Over the past 25 years an estimated $30 million has been spent in the Scott River Basin to restore salmon and watershed health. Yet, salmon, stream flows and water quality have continued to decline. Restoration funds have often been used to benefit landowners at the expense of fish or for projects that sound good but do not address the key factors limiting salmon production and survival in this river basin.
As Aldo Leopold pointed out in the Sand County Almanac, if the task is restoration then the first action must be to stop doing harm. In the Scott River Basin – as in most places on Earth – human societies have yet to learn that lesson. Government funded restoration has too often become political pork used to mask or at best partially mitigate the ongoing damage that humans are doing to the land and the waters. Until we stop doing harm by dewatering Scott River and tributaries, salmon and watershed restoration will not occur and we will continue to lose significant portions of our heritage including the magnificent salmon.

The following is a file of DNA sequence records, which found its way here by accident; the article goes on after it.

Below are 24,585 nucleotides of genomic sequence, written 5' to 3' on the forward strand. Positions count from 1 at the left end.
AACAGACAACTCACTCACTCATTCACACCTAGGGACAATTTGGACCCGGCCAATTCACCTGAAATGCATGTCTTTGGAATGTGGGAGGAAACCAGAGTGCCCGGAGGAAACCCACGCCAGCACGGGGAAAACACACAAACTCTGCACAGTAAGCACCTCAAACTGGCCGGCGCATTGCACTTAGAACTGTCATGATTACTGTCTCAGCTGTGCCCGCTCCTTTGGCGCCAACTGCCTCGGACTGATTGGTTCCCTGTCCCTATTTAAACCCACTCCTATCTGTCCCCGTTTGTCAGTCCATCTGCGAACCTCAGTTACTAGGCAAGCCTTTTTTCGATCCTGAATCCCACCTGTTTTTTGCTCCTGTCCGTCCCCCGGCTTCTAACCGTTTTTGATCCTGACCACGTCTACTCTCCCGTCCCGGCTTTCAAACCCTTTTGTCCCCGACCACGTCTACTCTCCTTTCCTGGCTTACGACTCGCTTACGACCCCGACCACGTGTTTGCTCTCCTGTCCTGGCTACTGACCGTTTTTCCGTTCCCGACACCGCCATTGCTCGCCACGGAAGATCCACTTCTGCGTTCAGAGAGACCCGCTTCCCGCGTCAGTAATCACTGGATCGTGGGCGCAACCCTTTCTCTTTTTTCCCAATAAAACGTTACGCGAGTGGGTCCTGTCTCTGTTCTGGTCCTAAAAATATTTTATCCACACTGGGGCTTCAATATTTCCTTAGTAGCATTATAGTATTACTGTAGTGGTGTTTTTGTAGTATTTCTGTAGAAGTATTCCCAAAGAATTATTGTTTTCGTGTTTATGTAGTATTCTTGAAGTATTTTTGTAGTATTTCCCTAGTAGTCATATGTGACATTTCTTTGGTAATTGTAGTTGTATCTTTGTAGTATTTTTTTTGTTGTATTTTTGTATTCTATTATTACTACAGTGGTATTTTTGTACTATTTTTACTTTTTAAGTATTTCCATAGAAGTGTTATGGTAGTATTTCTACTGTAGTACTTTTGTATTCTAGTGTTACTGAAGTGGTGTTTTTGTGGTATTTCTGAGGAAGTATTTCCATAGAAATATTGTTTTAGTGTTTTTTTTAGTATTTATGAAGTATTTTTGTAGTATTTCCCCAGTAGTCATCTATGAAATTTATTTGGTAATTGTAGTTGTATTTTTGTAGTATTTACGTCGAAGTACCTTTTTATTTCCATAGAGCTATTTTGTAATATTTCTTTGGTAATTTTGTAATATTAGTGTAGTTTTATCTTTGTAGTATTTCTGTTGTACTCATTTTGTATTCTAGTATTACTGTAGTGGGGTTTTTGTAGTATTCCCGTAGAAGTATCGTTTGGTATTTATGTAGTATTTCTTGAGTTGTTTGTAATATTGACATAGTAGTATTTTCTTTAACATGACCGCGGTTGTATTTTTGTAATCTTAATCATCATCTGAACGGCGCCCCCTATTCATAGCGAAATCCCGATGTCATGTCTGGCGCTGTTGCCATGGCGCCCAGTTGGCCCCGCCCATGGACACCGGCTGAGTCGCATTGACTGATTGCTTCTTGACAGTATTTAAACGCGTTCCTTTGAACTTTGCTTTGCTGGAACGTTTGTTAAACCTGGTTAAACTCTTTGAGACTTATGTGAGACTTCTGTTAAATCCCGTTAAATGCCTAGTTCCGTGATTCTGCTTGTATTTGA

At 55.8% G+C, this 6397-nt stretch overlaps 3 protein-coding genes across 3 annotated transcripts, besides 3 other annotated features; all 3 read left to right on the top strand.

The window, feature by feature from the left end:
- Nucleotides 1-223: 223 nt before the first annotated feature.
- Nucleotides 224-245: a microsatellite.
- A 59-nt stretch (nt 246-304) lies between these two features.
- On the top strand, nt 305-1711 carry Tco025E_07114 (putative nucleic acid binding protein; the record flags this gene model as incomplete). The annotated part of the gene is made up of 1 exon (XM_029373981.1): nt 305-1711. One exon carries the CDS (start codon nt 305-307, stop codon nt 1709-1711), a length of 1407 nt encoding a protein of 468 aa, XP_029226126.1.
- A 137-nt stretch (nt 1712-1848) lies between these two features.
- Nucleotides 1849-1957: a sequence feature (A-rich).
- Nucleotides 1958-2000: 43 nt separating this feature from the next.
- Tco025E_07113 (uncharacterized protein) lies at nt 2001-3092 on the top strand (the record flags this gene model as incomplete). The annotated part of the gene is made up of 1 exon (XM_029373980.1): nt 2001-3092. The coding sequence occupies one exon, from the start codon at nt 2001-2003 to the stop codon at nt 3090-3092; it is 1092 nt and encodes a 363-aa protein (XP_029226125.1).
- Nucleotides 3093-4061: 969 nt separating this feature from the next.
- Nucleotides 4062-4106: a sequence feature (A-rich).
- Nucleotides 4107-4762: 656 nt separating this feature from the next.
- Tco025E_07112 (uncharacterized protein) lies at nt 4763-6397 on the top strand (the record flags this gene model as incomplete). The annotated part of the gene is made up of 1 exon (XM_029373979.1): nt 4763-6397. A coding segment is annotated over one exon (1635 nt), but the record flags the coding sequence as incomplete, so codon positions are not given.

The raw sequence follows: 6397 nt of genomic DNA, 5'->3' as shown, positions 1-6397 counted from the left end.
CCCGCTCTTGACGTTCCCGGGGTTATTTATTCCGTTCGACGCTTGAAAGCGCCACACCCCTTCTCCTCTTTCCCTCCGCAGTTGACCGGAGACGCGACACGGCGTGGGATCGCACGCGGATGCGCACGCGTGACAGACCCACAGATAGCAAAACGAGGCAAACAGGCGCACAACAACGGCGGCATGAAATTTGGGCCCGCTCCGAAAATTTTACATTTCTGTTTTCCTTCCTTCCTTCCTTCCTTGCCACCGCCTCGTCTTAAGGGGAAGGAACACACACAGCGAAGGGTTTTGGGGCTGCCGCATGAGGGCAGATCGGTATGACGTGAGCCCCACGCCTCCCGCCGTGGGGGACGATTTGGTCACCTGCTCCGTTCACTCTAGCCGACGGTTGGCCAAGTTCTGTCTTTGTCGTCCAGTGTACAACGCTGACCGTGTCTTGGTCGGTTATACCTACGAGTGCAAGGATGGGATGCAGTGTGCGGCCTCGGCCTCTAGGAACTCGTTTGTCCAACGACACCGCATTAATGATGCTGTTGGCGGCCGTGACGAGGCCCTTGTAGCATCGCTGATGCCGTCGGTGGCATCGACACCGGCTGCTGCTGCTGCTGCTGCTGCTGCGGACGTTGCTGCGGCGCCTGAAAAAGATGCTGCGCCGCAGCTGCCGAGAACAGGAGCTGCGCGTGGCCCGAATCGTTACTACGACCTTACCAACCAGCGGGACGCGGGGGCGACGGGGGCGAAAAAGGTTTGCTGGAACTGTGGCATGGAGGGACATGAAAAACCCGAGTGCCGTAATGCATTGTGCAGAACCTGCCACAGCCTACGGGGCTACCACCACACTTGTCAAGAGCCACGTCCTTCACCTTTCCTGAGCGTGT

Visit our KlamBlog for entries and PowerPoint presentations from KlamBlog which focus on dewatering and other management practices which are progressively degrading and destroying the Scott River. You can also learn about conditions on Scott River and throughout the Klamath River Basin on the Klamath Riverkeeper website or at the Klamath Basin Tribal Water Quality Work Group.
KFA is working alone and with partners to challenge and reverse the dewatering of Scott River and to end upslope forest management practices which warm the water and deliver excessive fine sediment to tributaries and the River. These are the key impediments to restoration which must be removed in order for Scott River salmon to survive and recover and for the Scott River to once again be a healthy and properly functioning stream.